Model 3 with Kids

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danzgator

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#22
Thanks for posting, although this is bummer news. We have 2 kids (3.5yo and 1.5yo) but need this car to potentially handle a third car seat during its life. From the measurement numbers and from the opportunity I got to sit in You You's car when he was in Denver during his road trip, I was under the impression it could be done. Hmmm.

Regarding front-to-back space, if the Model 3 back seat is more flat, than it would cause a rear-facing seat to recline back more, leaving less room. That makes sense. However, I don't see why you couldn't angle it more to have the seat be more vertical. I understand your reference to safety recommendations between 30-45, but if the Model S allows the seat to be more vertical because of the slanting backseat and that is considered "safe", I'm not sure why you couldn't mimic that in the 3 and have it also considered safe. Also, are your other car seats rear-facing? Would it help if you installed the rear-facing in the center and the forward-facing or boosters on the outside to fix the front-to-back spacing issue? This would also help the side-to-side spacing.

I will be following this thread closely, as this is largely the hinging point of getting the Model 3 or not.
Im not sure if the flat seat is the issue, that’s just my guess I guess I could try to eek a couple more degrees out of it, but what am i gonna do, shove some untested pillow under there? Other seats are not rear facing. They’re in boosters.rear facing in the center compounds the problem to the driver, which is unacceptable to me. You my be able to get the passenger more room, but at the expense of the driver.
 

danzgator

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#23
Whether or not 3 car seats can fit on the rear bench, he confirmed there are only attachments for two. Are there ways of securely fastening a third child seat in place without the necessary LATCH attachment points?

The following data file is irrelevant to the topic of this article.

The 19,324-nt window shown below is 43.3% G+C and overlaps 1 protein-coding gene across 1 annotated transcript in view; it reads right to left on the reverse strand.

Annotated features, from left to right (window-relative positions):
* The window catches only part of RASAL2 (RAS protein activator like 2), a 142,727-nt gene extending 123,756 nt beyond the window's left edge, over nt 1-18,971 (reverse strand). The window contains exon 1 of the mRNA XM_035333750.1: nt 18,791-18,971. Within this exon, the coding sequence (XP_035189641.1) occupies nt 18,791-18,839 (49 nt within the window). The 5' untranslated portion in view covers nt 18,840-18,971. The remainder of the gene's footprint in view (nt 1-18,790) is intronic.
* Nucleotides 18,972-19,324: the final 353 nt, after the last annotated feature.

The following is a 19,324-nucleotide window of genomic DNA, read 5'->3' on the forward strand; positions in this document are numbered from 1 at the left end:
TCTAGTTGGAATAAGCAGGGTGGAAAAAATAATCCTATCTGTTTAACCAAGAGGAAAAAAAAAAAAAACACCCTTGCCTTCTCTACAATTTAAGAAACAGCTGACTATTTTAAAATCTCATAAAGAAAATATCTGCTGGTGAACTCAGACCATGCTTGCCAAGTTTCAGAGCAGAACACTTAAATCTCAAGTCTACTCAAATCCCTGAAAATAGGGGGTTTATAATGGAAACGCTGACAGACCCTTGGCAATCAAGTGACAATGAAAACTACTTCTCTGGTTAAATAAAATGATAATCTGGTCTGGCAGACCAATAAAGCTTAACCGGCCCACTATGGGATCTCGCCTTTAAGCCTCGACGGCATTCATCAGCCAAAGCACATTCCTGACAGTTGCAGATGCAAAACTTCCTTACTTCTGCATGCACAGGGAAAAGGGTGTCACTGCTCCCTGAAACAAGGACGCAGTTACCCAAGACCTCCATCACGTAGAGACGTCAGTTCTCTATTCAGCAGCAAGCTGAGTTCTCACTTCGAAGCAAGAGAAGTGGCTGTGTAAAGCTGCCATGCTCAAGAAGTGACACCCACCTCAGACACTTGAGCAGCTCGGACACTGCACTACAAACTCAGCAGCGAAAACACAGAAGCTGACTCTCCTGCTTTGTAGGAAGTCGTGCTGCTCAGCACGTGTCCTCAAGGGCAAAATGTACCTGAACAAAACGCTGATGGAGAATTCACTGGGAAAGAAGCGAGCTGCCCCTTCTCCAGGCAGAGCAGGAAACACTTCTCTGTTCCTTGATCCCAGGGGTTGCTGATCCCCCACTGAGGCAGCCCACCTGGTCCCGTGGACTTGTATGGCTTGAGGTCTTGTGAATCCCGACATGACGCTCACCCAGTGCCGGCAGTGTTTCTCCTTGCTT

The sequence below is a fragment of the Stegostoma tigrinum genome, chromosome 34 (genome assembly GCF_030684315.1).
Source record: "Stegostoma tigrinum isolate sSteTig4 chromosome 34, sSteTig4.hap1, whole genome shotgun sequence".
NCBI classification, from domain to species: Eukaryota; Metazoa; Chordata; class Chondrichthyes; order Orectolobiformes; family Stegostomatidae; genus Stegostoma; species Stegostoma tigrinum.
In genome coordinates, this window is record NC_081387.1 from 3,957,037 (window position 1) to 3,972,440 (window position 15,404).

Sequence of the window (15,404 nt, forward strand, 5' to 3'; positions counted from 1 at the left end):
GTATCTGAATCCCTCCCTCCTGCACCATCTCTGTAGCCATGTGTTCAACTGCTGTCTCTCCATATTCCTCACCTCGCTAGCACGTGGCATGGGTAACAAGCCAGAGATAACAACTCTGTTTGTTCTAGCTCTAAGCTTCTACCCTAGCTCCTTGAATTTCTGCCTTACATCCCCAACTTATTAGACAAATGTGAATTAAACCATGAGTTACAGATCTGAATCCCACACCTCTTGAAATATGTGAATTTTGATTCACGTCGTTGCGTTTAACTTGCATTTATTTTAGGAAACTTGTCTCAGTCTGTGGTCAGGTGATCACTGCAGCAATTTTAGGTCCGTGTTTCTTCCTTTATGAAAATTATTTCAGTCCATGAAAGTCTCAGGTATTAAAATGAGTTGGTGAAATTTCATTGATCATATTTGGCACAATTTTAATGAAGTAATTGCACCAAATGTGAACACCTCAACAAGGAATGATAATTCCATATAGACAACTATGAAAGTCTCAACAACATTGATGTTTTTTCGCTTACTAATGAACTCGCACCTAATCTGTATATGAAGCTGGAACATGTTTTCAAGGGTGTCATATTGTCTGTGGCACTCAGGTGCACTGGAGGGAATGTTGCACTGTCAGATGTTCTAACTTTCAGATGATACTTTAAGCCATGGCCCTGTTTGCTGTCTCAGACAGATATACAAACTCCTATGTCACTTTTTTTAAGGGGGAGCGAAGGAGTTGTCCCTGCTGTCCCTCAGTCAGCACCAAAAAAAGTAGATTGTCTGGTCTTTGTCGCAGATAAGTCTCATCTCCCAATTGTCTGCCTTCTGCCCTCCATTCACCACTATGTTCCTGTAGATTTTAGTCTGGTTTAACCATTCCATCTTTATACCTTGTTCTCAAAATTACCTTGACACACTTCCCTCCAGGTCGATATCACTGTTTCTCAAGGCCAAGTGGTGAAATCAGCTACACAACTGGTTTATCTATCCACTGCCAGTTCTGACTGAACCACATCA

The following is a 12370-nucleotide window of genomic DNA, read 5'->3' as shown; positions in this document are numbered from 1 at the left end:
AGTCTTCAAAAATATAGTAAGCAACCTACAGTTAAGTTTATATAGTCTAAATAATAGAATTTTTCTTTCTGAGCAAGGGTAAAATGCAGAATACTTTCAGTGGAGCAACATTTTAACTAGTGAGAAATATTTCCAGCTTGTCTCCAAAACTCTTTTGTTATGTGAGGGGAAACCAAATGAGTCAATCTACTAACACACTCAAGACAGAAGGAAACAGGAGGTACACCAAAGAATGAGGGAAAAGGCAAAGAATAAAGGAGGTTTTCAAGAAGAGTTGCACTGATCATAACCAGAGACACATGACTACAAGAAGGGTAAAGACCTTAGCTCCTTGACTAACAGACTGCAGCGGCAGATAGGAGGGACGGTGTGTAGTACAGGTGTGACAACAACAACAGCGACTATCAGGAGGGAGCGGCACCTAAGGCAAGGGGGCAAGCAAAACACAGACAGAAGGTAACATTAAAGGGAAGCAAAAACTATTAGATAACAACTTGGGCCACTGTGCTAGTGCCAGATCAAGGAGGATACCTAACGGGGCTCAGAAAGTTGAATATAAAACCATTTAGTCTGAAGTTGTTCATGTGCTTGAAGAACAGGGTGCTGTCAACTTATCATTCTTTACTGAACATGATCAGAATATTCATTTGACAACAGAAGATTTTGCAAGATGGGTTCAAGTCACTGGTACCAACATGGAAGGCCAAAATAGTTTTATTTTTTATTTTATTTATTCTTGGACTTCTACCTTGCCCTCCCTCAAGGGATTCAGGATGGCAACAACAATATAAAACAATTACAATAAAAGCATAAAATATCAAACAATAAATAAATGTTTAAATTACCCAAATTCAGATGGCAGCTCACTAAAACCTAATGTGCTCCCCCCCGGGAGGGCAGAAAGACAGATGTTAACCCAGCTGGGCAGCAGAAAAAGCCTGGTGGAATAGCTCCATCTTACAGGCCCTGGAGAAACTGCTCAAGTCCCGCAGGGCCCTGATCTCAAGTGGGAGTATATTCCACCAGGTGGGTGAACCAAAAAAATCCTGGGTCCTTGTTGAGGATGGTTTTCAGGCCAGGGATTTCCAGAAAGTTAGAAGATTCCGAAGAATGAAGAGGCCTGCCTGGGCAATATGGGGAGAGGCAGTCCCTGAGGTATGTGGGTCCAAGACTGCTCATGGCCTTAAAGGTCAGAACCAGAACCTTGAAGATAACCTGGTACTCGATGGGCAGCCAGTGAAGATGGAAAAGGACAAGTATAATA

(I have never installed a child seat so pardon my ignorance)
Yes, you can secure most with the seat belt, just not as convenient.
 
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danzgator

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#24
It may be less helpful in other ways, but could you solve your font-to-back spacing with the rear-facing seat by putting it in the middle and having the boosters on the outside?
That forces you to push the driver seat more forward.
 
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#26
Im not sure if the flat seat is the issue, that’s just my guess I guess I could try to eek a couple more degrees out of it, but what am i gonna do, shove some untested pillow under there? Other seats are not rear facing. They’re in boosters.rear facing in the center compounds the problem to the driver, which is unacceptable to me. You my be able to get the passenger more room, but at the expense of the driver.
I've heard from multiple people that the rear seat is more flat or has less thigh support (essentially the same thing), and I noticed it when I sat in the back of the Model 3. Given the similarity of the measurements between the Model S and Model 3, this is the only reasoning I can think of for the spacing issue with rear-facing seats. I guess when someone shows it off in Denver, I'll have to see if I can try it out again.

Thanks again for posting. This is very helpful, and is reminding me to continue to be cautious on this purchase decision.
 

Roderick80

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#27
Idk. My wife drives a ‘16 GMC Acadia (full size SUV that is slightly larger than the current model) and I had to move the seet forward/tilt more upright than I would otherwise (more upright tilt than what i can see in the pic).

Good news is, rear facing seats are a short tem problem.

Thanks for posting this btw- you are right about the lack of intel and I hope you post more of your observations.
 

GTV6